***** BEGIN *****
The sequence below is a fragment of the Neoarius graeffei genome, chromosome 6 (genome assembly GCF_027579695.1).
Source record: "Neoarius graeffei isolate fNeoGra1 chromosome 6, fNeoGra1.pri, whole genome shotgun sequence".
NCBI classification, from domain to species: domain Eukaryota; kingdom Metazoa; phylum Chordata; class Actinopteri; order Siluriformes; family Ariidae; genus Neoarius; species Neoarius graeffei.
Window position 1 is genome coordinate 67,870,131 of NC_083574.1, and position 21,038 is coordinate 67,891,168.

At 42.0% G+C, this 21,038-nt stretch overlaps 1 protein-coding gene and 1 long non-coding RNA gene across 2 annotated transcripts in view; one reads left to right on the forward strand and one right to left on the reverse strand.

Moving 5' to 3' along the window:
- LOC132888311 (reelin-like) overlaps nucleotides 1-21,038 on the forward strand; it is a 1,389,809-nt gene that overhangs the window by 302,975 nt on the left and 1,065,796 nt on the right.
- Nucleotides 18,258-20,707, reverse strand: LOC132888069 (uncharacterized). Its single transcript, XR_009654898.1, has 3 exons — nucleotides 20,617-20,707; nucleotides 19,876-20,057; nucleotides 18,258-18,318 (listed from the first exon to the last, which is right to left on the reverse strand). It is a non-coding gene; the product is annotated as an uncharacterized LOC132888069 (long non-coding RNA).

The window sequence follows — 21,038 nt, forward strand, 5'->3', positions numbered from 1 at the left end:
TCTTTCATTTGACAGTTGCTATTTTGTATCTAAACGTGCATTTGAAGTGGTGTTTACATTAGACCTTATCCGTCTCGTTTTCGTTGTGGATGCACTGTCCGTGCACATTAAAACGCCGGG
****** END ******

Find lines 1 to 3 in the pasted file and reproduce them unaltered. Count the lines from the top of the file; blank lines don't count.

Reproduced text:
The sequence below is a fragment of the Neoarius graeffei genome, chromosome 6 (genome assembly GCF_027579695.1).
Source record: "Neoarius graeffei isolate fNeoGra1 chromosome 6, fNeoGra1.pri, whole genome shotgun sequence".
NCBI classification, from domain to species: domain Eukaryota; kingdom Metazoa; phylum Chordata; class Actinopteri; order Siluriformes; family Ariidae; genus Neoarius; species Neoarius graeffei.